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'Orange' Threat Level Means Home-Based Vigilance Necessary

Written by on Tuesday, 23 December 2003 6:00 pm
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U.S. Department of Homeland Security Secretary Tom Ridge's announcement of a heightened terrorism threat advisory on Dec. 21 shouldn't leave you hunkered down in your home for the holidays, but more aware of your surroundings -- especially if you live in high-density housing.

Previous "Orange" or "High" terrorism alerts have come because intelligence points to a heightened potential for attacks against population concentrations, much like the 911 attack.

In Feb. 2003, hotels, apartments and similar structures were specifically pointed out as potential terrorism targets when federal officials raised the terrorism alert to "Orange."

At the "High" or "Orange" level, authorities tighten security coordination efforts with federal, state, and local law enforcement agencies, National Guard or other security and armed forces; they take additional precautions at public events, possibly considering alternative venues or even cancellation; they prepare to execute contingency procedures, such as moving to an alternate site or dispersing the work force; and they restrict access to a threatened facility to essential personnel only.

There are also steps you can and should take to secure the home front.

Working in conjunction with federal officials, the National Multi Housing Council previously prepared "Guidance On The Recent Federal Bureau of Investigation Threat Warning" with some helpful advice for multi-family development owners, managers and residents. Community Associations Institute also issued similar guidelines for condo owners, managers and homeowners associations.

Here's what they advise:

  • By now your property manager, landlord, homeowner association, or other community overseer should be aware of the heightened terrorism alert and should have instructed employees to be vigilant about suspicious activity or behavior and to report any suspicious activity to the local FBI field office. Residents likewise should be vigilant.

  • As with any crime in process, dial 911 to report imminent threats to life or property.

  • In any effort to ferret out suspicious activity, don't neglect to adhere to fair housing laws that forbid discrimination based on, among other things, race, ethnic origin or religion.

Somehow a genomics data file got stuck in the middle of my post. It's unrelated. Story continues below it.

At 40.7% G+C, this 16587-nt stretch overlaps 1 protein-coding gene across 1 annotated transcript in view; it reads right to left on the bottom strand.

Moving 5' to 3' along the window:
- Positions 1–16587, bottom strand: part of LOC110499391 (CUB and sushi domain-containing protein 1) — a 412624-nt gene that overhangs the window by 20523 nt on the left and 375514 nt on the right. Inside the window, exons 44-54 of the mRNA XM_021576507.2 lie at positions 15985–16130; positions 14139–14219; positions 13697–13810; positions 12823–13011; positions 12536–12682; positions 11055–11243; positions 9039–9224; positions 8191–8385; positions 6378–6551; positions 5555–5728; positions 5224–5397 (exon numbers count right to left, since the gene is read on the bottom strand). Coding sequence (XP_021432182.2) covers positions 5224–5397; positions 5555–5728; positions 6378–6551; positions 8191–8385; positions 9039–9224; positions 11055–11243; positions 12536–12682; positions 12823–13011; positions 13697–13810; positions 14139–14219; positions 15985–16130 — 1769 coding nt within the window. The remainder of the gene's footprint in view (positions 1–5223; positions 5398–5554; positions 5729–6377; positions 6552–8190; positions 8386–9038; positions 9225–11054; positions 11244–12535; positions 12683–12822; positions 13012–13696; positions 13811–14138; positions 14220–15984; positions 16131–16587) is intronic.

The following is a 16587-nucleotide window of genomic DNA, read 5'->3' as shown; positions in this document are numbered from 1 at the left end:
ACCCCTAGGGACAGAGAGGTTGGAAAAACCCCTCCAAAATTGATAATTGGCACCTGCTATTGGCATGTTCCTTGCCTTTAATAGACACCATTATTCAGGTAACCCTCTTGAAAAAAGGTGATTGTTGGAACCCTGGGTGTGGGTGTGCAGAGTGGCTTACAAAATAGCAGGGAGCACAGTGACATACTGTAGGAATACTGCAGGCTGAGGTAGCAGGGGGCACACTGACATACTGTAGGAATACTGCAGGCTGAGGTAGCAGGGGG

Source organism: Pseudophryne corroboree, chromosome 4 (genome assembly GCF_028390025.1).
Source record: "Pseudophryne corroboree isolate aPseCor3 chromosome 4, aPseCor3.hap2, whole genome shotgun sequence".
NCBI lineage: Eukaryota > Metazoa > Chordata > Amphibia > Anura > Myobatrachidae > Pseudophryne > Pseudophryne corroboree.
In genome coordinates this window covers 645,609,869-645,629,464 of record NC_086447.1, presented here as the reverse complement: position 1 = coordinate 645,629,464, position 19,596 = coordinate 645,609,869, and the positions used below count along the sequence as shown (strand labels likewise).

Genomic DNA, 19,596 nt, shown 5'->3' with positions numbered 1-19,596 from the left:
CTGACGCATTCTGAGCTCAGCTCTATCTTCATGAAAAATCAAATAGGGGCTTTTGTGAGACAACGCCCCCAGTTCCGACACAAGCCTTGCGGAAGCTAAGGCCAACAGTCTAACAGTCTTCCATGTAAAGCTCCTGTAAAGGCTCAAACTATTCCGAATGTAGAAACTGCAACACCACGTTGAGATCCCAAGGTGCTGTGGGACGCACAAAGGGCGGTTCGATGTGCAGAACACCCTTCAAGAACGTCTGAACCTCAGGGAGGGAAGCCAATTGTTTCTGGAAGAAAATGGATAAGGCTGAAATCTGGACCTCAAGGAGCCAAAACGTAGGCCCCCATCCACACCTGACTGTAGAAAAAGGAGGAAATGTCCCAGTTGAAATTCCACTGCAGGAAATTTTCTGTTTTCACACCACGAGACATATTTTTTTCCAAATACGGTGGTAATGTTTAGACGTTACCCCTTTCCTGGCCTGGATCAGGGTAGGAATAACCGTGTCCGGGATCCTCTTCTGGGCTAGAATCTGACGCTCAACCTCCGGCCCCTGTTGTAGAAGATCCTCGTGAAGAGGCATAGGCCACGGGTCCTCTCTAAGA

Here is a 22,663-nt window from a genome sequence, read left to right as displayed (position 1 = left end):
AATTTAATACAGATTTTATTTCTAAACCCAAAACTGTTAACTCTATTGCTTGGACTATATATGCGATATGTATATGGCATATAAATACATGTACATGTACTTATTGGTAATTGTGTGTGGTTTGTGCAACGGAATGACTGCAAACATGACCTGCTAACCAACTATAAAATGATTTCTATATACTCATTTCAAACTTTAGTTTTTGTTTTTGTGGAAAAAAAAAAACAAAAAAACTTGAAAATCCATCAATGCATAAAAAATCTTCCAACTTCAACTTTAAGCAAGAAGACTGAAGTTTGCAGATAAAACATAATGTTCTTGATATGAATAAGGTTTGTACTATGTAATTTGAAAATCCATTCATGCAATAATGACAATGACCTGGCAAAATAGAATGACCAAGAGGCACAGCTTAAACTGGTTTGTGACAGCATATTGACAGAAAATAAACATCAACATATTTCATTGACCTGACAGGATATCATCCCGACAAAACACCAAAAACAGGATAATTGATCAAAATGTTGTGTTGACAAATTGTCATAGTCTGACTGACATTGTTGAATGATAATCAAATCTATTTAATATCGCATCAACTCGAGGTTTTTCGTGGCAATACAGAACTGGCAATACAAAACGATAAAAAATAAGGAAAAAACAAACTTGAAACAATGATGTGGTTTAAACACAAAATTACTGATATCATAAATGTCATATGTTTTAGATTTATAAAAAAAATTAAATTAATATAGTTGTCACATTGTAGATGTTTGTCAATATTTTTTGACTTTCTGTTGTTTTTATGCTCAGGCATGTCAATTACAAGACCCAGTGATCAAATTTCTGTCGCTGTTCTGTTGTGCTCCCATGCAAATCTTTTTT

• Owners, managers and their employees should work to secure vacant units, perform move-in and move-out inspections with the resident or owner and keep an eye out for unauthorized occupants and illegal materials.

  • Property managers should also step up inspections of common areas and grounds and, along with landlords, make sure employees' and contractors' background checks are up to date and in compliance with applicable laws.

  • Managers should also be careful to verify the identification of all adults who are prospective or new tenants -- again, only to the extent allowed by law.

  • Tenants, HOA members and managers also should be wary of suspicious packages and letters and unattended backpacks, suitcases and other containers. Suspicious packages and letters are those that are unexpected or from someone unfamiliar to you, have no return address, or have return addresses that can't be verified as legitimate. They may also show a city or state in the postmark that doesn't match the return address, have excessive postage or excessive packaging material such as masking tape and string or have handwritten or poorly-typed addresses.

    Both federal and multi housing council officials say additional precautionary efforts residents should take are much like those any household should take to prepare for disaster.

  • Review your housing community's disaster or emergency preparedness plans or develop some where they don't exist. Learn the location of your nearest public shelter. If you live in the suburbs where such shelters are few and you want to build your own, use U.S. Federal Emergency Management Agency guidelines.

  • Talk to your housing development manager about the safest place in your building to go should you need shelter until it is safe to go out.

  • Assemble a disaster supply kit at home and learn American Red Cross first aid. Separate the supplies you would take if you had to evacuate quickly, and put them in a backpack or container, ready to go. Be familiar with different types of fire extinguishers, their location and how to operate them.

  • Be prepared to do without services you normally depend on that could be disrupted -- electricity, telephone, natural gas, gasoline pumps, cash registers, ATM machines, and Internet transactions.

  • Don't be lulled into a false sense of security. Ignore the fact that previous alerts have ended without attacks.
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      About the author, Broderick Perkins

    Individual news stories are based upon the opinions of the writer and does not reflect the opinion of Realty Times.
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